Make it easier: If you have a hard time getting down on the floor or want a gentler massage, try it lying on a bed. The softer surface of the bed will reduce some of the pressure.

4. Glute Massage with Foam Roller

For the average person, a self-massage with a tennis ball is likely sufficient. But if your workouts tend to be more intense and you have good balance, you may like foam rolling.

Try it: Sit on a foam roller with knees bent and feet flat. Support yourself by placing your hands slightly behind you on the floor. Cross your left ankle over your right leg, just above the knee. The roller should be at the top of your glute muscle but below your lower back.

From here, lean slightly into the leg you’re massaging, and slowly roll back and forth several times. Experiment with targeting different areas of the glutes by shifting your weight from side to side. Continue for one minute, and repeat on the other side.

5. Thigh Massage with Rolling Pin

Got knee pain? Tight thighs (a.k.a. quadriceps) could be to blame. That’s because your thighs have the important job of helping support your knees.

Luckily, you can relieve tight quads with an ordinary rolling pin, Kolba says. If you’re using your usual rolling pin, clean it well before and after use. Or buy one to use only for self-massage.

Try it: Sit in a chair, and gently move the rolling pin back and forth several times across the top of each thigh. Continue for one minute on each leg.

6. Thigh Massage with Tennis Ball

You can also use a tennis ball for a seated thigh massage. Got two tennis balls? You can use them at the same time.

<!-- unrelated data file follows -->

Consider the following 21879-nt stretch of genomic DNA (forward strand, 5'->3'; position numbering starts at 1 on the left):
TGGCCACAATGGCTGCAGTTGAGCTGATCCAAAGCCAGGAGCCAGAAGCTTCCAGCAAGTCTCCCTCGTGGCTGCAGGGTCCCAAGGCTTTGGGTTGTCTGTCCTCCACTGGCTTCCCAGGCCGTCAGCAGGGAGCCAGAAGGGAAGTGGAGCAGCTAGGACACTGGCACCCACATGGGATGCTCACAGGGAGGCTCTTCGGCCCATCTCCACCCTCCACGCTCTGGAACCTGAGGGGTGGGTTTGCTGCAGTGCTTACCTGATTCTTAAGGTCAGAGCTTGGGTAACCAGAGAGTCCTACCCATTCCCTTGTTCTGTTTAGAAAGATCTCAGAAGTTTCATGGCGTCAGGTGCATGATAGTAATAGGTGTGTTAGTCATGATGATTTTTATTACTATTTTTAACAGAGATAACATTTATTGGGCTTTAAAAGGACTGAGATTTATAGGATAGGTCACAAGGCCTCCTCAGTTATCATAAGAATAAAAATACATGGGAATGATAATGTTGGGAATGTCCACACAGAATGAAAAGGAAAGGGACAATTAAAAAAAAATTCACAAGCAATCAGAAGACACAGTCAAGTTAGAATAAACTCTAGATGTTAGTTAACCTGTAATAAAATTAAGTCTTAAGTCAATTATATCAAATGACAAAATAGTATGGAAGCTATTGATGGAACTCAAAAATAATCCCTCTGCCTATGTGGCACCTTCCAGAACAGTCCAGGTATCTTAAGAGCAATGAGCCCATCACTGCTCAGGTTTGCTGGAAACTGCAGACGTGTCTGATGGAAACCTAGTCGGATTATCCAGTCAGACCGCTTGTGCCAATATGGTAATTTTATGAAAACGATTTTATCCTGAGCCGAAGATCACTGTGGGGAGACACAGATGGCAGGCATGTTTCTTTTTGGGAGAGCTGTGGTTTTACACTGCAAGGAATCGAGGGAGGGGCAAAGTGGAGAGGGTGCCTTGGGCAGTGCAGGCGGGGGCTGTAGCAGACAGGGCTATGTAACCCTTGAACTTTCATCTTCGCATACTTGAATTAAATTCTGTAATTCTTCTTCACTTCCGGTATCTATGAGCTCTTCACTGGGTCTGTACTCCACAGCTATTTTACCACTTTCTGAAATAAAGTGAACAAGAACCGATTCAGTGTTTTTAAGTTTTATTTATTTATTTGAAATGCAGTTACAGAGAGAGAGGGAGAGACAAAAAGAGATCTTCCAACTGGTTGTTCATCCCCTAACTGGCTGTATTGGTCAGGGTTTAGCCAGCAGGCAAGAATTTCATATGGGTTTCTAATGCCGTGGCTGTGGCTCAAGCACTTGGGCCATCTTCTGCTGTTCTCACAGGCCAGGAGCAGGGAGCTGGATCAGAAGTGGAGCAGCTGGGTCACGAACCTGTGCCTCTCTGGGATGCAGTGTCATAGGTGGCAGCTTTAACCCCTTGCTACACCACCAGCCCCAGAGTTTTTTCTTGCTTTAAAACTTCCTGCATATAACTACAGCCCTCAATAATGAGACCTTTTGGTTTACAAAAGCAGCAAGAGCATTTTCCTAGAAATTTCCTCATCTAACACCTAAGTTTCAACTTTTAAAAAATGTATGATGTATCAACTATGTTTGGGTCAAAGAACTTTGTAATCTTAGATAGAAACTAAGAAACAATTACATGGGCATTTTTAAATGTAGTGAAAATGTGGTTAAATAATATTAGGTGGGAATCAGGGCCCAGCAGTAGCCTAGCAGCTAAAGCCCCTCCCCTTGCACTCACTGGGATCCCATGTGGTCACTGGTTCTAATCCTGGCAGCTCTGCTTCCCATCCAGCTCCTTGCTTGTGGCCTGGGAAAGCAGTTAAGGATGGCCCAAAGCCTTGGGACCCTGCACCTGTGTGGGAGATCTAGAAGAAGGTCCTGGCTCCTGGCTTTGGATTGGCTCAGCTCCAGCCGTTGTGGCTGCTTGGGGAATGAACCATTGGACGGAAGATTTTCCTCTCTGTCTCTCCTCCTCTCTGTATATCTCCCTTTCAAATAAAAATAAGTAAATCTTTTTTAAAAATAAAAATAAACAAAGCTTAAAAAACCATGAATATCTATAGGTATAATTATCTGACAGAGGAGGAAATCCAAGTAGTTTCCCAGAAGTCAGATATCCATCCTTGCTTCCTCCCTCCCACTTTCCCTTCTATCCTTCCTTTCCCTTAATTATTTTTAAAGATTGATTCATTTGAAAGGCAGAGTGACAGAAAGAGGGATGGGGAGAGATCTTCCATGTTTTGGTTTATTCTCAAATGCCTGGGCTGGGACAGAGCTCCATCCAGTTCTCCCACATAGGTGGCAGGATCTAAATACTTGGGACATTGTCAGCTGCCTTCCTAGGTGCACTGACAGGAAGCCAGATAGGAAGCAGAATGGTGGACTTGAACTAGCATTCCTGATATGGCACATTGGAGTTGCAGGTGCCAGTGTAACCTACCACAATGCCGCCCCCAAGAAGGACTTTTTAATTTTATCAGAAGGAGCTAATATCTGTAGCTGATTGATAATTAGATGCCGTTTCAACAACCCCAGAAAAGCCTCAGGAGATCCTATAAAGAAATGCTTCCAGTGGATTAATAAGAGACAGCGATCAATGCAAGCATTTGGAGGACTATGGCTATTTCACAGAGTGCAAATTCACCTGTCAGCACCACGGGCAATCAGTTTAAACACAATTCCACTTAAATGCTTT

Try it: Sit in a chair, and gently roll the tennis ball up and down your thigh while applying light pressure. Continue for one minute on each leg.

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7. Thigh Massage with Foam Roller

You can always stick to a thigh massage with a rolling pin or tennis ball. Want to use a foam roller? You’ll need a little more strength and coordination. Keep this in mind: You want to roll over the meaty part of a muscle, and never over a bone or joint.

Try it: Lie facedown with forearms on the floor and the foam roller near your hips. Rest your left leg on the foam roller, and use your right leg to support you on the floor. Engage your core to protect your back.

From here, slowly roll yourself forward, pausing every few inches until the roller is about one inch above your knee, and reverse the movement to return to the starting position. You may want to turn your feet in and out as you roll to hit different angles. Continue for one minute, and repeat on the other side.

8. Calf Massage with Rolling Pin

You may be giving your hips and knees the care they deserve, but your calves—the muscles above your heels—need love too. It’s a smaller area than your glutes and thighs, so move gently. Be sure not to roll directly over a bone.

Try it: Sit in a chair with your feet on the floor in front of you, and gently move the rolling pin up and down along your calf. Continue for one minute on each leg.

9. Calf Massage with Tennis Ball

If you’re comfortable getting down on the floor, you can also use a tennis ball to work out the kinks in your calves.

Try it: Sit on the floor with your legs extended. Place a tennis ball under your left calf, and use your hands to support yourself. Gently roll your calf muscle around the ball, starting in the middle and working around to the outer edges. Continue for one minute on each leg.

10. Calf Massage with Foam Roller

Foam rolling can help break up any knots in your calf and reduce pain in your legs, Kolba says. The catch: Like other foam roller moves, it’s more advanced than using a tennis ball or rolling pin.

Try it: Sit on the floor with your legs extended. Place the foam roller underneath your left calf. Cross your right ankle over your left, and use your hands to support yourself.

From here, roll up and down gently along your left calf. Turn your foot to the inside and outside to hit different angles. Continue for one minute on each leg.